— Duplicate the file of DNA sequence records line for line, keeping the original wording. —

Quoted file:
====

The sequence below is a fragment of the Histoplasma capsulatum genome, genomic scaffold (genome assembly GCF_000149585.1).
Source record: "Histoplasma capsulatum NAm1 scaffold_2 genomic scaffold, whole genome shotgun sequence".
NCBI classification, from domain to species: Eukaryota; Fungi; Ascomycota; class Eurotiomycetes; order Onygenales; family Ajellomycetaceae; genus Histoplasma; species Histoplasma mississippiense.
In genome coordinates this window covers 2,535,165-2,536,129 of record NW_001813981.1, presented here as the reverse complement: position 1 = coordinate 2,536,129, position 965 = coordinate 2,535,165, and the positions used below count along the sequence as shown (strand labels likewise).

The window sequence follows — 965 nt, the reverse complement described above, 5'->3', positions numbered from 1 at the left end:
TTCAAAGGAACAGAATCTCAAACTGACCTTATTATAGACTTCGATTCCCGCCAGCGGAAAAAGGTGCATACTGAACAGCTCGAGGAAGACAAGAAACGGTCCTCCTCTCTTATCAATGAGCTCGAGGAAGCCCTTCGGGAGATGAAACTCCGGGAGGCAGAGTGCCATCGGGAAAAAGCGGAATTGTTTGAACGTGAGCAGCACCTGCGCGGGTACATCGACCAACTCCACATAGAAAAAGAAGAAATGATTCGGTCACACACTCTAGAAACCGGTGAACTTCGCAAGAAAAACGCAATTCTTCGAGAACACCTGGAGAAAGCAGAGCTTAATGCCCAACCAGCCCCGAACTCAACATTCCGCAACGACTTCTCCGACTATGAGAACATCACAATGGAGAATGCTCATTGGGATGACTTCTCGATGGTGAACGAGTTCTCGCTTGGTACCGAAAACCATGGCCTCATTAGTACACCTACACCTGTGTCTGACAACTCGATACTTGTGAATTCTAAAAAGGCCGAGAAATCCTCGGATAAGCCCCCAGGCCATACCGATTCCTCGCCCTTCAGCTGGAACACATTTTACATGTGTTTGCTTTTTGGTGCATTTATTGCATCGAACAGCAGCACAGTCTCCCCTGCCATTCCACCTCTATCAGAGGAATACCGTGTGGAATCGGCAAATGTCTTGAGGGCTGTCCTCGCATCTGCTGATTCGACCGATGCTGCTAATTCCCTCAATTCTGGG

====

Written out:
The sequence below is a fragment of the Histoplasma capsulatum genome, genomic scaffold (genome assembly GCF_000149585.1).
Source record: "Histoplasma capsulatum NAm1 scaffold_2 genomic scaffold, whole genome shotgun sequence".
NCBI classification, from domain to species: Eukaryota; Fungi; Ascomycota; class Eurotiomycetes; order Onygenales; family Ajellomycetaceae; genus Histoplasma; species Histoplasma mississippiense.
In genome coordinates this window covers 2,535,165-2,536,129 of record NW_001813981.1, presented here as the reverse complement: position 1 = coordinate 2,536,129, position 965 = coordinate 2,535,165, and the positions used below count along the sequence as shown (strand labels likewise).

The window sequence follows — 965 nt, the reverse complement described above, 5'->3', positions numbered from 1 at the left end:
TTCAAAGGAACAGAATCTCAAACTGACCTTATTATAGACTTCGATTCCCGCCAGCGGAAAAAGGTGCATACTGAACAGCTCGAGGAAGACAAGAAACGGTCCTCCTCTCTTATCAATGAGCTCGAGGAAGCCCTTCGGGAGATGAAACTCCGGGAGGCAGAGTGCCATCGGGAAAAAGCGGAATTGTTTGAACGTGAGCAGCACCTGCGCGGGTACATCGACCAACTCCACATAGAAAAAGAAGAAATGATTCGGTCACACACTCTAGAAACCGGTGAACTTCGCAAGAAAAACGCAATTCTTCGAGAACACCTGGAGAAAGCAGAGCTTAATGCCCAACCAGCCCCGAACTCAACATTCCGCAACGACTTCTCCGACTATGAGAACATCACAATGGAGAATGCTCATTGGGATGACTTCTCGATGGTGAACGAGTTCTCGCTTGGTACCGAAAACCATGGCCTCATTAGTACACCTACACCTGTGTCTGACAACTCGATACTTGTGAATTCTAAAAAGGCCGAGAAATCCTCGGATAAGCCCCCAGGCCATACCGATTCCTCGCCCTTCAGCTGGAACACATTTTACATGTGTTTGCTTTTTGGTGCATTTATTGCATCGAACAGCAGCACAGTCTCCCCTGCCATTCCACCTCTATCAGAGGAATACCGTGTGGAATCGGCAAATGTCTTGAGGGCTGTCCTCGCATCTGCTGATTCGACCGATGCTGCTAATTCCCTCAATTCTGGG